Synology Drive Client for Linux has a data-loss bug Synology refuses to fix; here’s a workaround

By | March 17, 2021

I use GnuCash to track my finances. I run GnuCash on three different computers: two Linux and one Mac. For a long time I was using a shell-script wrapper to sync my GnuCash data file between the computers when launching GnuCash, but I recently decided to store the file on my Synology NAS and synchronize it between computers using Synology Drive Client.

Unfortunately, I quickly noticed a significant problem: when I edited my GnuCash data on Mac, it was successfully synchronized onto the NAS as soon as I saved it, but when I edited on Linux, it wasn’t. Then, the next time I edited and saved on Mac, Linux decided there was a conflict between the edited version it had and the updated version sent over from the Mac, so it uploaded its conflicting version onto the NAS, and suddenly I was faced with two different, divergent versions of my GnuCash data file. I then had to merge these by hand, figuring out all the changes in both files from their common ancestor and merging them into one file to avoid losing data. Even worse, if I edited on Linux 1, then edited on Linux 2, then edited on the Mac, I was ending up with three conflicting versions of the data file, with three different sets of changes. Oy!

The root cause of this is actually quite straightforward: on Linux, when a hard link is created within a Drive Client folder, the client does not notice the hard link or upload the file to the NAS. When GnuCash saves a modified data file on Linux, it first saves the file under a temporary file name, then deletes the older version of the file with its “real” file name, then creates a hard link from that name to the temporary file, then deletes the temporary file.

The macOS version of Drive Client does not have this bug. The Linux version of the Dropbox Client does not have this bug.

I reported this problem to Synology Support. Even after I explained to them exactly what the problem is and even explained to them how to reproduce it easily, they refused to acknowledge that the behavior is incorrect or commit to fixing it.

To work around this issue, I wrote a Python script which scrapes the list of sync directories from the Drive Client SQLite database, sets up watchers for files created within those directories, and every time it detects that a file has been created, it updates the timestamp on the file, which tricks Drive Client into noticing the file and synchronizing it to the NAS.

Here’s the script:

#!/usr/bin/env python3
import inotify.adapters
import logging
import logging.handlers
import os
import sqlite3
import stat
import sys
import threading
logger = None
sys_db_path = os.path.expanduser('~/.SynologyDrive/data/db/sys.sqlite')
class TaskWatcher(object):
    def __init__(self, path):
        if path.endswith(os.path.sep):
            path = os.path.dirname(path)'Starting watcher for {}'.format(path))
        self.path = path
        self.synology_dir = os.path.join(self.path,
        self.obsolete = False
        self.inotify = inotify.adapters.InotifyTree(self.path)
        self.thread = threading.Thread(, daemon=True)
    def watch(self):
        for event in self.inotify.event_gen(yield_nones=False):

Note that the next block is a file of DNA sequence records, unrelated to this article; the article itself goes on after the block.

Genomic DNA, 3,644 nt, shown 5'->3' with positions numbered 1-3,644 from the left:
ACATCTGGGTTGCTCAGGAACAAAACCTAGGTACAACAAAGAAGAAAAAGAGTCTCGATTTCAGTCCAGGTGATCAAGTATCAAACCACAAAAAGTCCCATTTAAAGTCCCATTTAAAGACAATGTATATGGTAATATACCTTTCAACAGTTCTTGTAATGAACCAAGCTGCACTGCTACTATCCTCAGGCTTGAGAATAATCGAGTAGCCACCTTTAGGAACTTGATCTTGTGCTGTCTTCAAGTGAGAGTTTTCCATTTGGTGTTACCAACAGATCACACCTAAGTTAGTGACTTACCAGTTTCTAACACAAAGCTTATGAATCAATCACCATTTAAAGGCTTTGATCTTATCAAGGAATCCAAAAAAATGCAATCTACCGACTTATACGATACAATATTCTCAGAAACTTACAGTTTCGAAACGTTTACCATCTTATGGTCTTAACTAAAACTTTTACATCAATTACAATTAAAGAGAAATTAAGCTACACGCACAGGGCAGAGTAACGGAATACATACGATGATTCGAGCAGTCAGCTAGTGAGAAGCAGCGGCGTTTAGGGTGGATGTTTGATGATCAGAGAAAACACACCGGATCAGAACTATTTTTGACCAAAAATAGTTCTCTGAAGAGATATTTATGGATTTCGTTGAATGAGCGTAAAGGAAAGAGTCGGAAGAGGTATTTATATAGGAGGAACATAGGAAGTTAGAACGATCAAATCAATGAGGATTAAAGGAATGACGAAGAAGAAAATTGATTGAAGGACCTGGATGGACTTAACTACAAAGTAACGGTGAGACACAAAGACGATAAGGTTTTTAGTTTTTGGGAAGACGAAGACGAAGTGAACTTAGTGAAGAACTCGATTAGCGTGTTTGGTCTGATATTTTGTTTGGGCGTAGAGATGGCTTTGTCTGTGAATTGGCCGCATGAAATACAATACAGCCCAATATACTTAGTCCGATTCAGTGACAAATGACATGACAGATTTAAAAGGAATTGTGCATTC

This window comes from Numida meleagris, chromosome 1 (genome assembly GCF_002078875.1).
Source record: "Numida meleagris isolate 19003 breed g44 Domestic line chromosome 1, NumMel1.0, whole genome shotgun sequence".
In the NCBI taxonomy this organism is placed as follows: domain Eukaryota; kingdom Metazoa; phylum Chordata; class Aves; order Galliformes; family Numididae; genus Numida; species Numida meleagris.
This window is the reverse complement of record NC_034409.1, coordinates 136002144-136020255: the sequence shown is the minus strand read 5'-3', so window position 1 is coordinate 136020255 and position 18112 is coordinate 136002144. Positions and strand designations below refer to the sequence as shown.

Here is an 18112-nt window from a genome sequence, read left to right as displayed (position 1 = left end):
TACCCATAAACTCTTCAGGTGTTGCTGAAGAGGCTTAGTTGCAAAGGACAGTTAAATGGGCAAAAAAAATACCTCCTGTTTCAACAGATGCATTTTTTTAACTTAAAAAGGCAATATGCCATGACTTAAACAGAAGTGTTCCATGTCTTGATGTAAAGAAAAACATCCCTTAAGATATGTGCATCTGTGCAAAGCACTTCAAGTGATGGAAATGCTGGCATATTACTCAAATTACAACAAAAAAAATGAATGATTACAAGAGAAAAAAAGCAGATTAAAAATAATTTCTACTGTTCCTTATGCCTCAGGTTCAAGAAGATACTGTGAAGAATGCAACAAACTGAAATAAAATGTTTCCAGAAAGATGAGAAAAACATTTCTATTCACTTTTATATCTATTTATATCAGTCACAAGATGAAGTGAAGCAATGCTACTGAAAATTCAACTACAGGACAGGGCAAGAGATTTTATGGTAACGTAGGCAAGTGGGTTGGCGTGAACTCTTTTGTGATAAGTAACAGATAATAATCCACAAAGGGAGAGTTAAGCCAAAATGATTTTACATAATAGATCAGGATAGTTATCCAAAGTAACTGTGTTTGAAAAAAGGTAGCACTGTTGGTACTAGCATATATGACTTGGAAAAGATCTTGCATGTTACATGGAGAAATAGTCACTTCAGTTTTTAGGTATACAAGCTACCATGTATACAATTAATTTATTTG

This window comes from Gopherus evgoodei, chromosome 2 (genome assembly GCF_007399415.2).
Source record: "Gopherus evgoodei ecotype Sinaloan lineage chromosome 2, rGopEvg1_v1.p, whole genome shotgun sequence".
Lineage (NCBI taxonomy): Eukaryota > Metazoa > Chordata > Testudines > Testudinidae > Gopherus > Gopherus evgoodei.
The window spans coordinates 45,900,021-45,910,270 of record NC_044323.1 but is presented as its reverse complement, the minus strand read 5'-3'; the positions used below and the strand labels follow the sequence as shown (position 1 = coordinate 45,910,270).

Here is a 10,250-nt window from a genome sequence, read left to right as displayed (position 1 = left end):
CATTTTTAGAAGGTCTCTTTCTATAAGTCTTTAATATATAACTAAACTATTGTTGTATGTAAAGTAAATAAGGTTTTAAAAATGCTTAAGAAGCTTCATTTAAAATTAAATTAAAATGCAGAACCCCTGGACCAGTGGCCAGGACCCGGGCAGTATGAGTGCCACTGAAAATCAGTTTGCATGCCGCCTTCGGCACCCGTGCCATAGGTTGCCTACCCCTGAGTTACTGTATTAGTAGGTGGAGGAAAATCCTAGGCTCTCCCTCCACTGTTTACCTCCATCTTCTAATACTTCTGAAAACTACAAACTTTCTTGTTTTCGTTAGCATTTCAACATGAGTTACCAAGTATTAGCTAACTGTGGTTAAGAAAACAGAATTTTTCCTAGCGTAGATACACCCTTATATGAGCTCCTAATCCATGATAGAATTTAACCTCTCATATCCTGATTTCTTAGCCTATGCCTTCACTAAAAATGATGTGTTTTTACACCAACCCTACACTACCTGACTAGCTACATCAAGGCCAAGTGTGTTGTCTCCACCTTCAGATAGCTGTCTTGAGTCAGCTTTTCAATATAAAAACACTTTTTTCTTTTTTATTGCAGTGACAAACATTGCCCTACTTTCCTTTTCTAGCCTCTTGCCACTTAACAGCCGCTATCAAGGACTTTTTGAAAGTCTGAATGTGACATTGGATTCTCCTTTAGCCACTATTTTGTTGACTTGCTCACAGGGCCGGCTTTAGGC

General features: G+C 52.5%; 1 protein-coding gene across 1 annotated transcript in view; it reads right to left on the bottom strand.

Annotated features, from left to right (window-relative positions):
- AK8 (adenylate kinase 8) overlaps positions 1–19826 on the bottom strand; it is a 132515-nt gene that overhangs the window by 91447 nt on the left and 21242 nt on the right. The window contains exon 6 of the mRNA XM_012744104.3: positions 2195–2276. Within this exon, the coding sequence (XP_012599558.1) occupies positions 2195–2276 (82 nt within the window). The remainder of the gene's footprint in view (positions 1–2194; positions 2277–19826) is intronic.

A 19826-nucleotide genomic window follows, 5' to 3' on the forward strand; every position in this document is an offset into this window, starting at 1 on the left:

if self.obsolete:
      'Exiting obsolete watcher for {}'.format(
            (_, type_names, path, filename) = event
            if path == self.synology_dir:
            if 'IN_CREATE' not in type_names:
            full_path = os.path.join(path, filename)
                stat_obj = os.stat(full_path, follow_symlinks=False)
            except Exception:
            if not stat.S_ISREG(stat_obj.st_mode):
  'Touching {}'.format(full_path))
                os.utime(full_path, times=(stat_obj.st_mtime,
            except Exception as e:
      'Failed to touch {} ({}), continuing'.format(
                    full_path, e))
    def wait(self):
def find_tasks():
    conn = sqlite3.connect(sys_db_path)
    cursor = conn.cursor()
    cursor.execute('SELECT sync_folder from session_table')
    return list(r[0] for r in cursor)
def watch_tasks():
    watchers = {}
    for path in find_tasks():
        watchers[path] = TaskWatcher(path)
    i = inotify.adapters.Inotify()
    for event in i.event_gen(yield_nones=False):
        (_, type_names, path, filename) = event
        if 'IN_MODIFY' not in type_names:
            continue'Rescanning tasks.')
            tasks = find_tasks()
        except Exception as e:
  'Failed to open {} ({}), continuing without it'.format(
                sys_db_path, e))
        new_watchers = {}
        for task in tasks:
            if task in watchers:
                new_watchers[task] = watchers.pop(task)
                new_watchers[task] = TaskWatcher(task)
        for task, watcher in watchers.items():
  'Telling watcher for {} to exit'.format(task))
            watcher.obsolete = True
        watchers = new_watchers
def main():
    global logger
    logger = logging.getLogger(os.path.basename(sys.argv[0]))
    handler = logging.handlers.SysLogHandler(address='/dev/log')
if __name__ == '__main__':

Note that the script depends on some non-standard modules you’ll have to install from your OS package manager or PyPI.

Here’s the trivial systemd unit file I use to run the script on my Linux computers (obviously, you’ll have to change the path for to wherever you put the script) as a systemd user service when I log in (if you don’t understand what that means, perhaps you shouldn’t be trying to run this script with systemd 😉 ):

Description=Force hard-linked files to sync to Synology Drive



Perhaps this will be useful to someone other than me! If so, post a comment or email me and let me know.

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